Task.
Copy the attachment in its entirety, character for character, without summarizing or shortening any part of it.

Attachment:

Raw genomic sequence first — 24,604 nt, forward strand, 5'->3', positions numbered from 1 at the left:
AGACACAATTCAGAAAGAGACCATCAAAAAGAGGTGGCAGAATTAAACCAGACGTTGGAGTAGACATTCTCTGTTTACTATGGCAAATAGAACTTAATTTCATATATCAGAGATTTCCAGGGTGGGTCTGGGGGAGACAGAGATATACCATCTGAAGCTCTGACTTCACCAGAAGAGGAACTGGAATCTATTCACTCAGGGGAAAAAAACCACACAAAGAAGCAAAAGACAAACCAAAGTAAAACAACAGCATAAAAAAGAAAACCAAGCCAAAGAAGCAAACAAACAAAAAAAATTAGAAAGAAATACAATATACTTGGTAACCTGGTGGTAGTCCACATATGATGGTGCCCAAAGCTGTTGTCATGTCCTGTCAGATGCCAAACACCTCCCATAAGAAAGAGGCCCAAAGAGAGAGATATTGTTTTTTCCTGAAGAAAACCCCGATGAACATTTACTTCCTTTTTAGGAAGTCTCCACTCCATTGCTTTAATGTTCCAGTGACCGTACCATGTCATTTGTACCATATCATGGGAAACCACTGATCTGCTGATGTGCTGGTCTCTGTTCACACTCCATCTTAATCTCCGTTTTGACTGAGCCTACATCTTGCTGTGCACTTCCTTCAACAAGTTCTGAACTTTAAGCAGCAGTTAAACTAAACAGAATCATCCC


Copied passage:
Raw genomic sequence first — 24,604 nt, forward strand, 5'->3', positions numbered from 1 at the left:
AGACACAATTCAGAAAGAGACCATCAAAAAGAGGTGGCAGAATTAAACCAGACGTTGGAGTAGACATTCTCTGTTTACTATGGCAAATAGAACTTAATTTCATATATCAGAGATTTCCAGGGTGGGTCTGGGGGAGACAGAGATATACCATCTGAAGCTCTGACTTCACCAGAAGAGGAACTGGAATCTATTCACTCAGGGGAAAAAAACCACACAAAGAAGCAAAAGACAAACCAAAGTAAAACAACAGCATAAAAAAGAAAACCAAGCCAAAGAAGCAAACAAACAAAAAAAATTAGAAAGAAATACAATATACTTGGTAACCTGGTGGTAGTCCACATATGATGGTGCCCAAAGCTGTTGTCATGTCCTGTCAGATGCCAAACACCTCCCATAAGAAAGAGGCCCAAAGAGAGAGATATTGTTTTTTCCTGAAGAAAACCCCGATGAACATTTACTTCCTTTTTAGGAAGTCTCCACTCCATTGCTTTAATGTTCCAGTGACCGTACCATGTCATTTGTACCATATCATGGGAAACCACTGATCTGCTGATGTGCTGGTCTCTGTTCACACTCCATCTTAATCTCCGTTTTGACTGAGCCTACATCTTGCTGTGCACTTCCTTCAACAAGTTCTGAACTTTAAGCAGCAGTTAAACTAAACAGAATCATCCC